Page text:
Access to the MAV is through access hatch between the pod and the Starship.

Launch method is the traditional cold gas silo launch common to strategic ballistic missiles.

Think you can have an external launch pod/tube on either side of the main cargo hatch of a relatively lightly modified Starship. Mostly hardware to load the samples to the return capsule in the MAV.

Offline mikelepage

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<snip>
At the risk of triggering those who have worked on the program for years, it seems to me like Starship could have a role here, just not with the ISRU conops as proposed by Musk.

<snip>

Idea: Suppose that NASA contracted/allowed SpaceX to attempt landing 3 times, at a target site some ~50km from the sample repository location, well outside Jezero crater. These landing attempts would happen within days and allow the Starships to double as comms relays for each other. Each Starship would be the same custom build, with its payload bay filled by what is essentially a missile silo, (ie with a nose cone that pops off, and ejectable vent panels at the base of the payload bay.  Under the nose cone of each Starship is housed a single fetch copter, and a landing pad/platform for that copter where it can deposit the sample tubes.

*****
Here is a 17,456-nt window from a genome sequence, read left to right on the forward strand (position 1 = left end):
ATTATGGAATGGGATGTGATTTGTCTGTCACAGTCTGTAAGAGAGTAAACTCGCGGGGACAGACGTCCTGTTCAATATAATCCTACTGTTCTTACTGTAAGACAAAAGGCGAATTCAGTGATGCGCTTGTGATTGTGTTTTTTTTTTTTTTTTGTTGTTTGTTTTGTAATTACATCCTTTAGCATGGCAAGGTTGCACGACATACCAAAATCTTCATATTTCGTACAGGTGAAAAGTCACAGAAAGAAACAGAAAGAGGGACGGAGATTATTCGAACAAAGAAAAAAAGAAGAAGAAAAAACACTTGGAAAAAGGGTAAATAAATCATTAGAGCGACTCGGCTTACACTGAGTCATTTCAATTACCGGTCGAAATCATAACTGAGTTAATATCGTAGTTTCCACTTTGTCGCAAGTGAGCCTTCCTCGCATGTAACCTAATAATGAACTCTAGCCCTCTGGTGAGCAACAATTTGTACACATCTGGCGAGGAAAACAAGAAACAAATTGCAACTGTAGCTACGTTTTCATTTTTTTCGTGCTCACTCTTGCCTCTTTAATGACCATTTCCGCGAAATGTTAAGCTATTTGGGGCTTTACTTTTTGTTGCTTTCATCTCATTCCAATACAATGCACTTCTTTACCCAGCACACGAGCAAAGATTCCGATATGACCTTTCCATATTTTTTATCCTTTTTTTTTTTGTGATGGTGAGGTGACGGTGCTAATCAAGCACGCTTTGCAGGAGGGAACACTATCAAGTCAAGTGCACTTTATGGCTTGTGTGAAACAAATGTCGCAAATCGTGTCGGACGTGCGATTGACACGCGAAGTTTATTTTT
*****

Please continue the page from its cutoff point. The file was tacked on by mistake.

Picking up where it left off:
The MAVs (presumably two stage/hypergolic) return directly to Earth, eliminating LMO rendezvous. With the kind of mass margins that Starship has, it ought to be (relatively) easy to implement some kind of double encapsulation system so you're not returning martian regolith/rock to Earth un-contained. 

In this setup it's tempting to give the fetch copters some sample collection capability, such that if the MSR samples successfully liftoff in the first MAV, there's an opportunity to collect more samples - albeit only from where the fetch copters could land. Alternatively can they collect the tubes from Perseverance itself, or even "restock" Perseverance with new sample tubes so it could keep collecting new samples (cue caveats about scope creep, etc etc).

The idea was discuss on page 2 on this thread.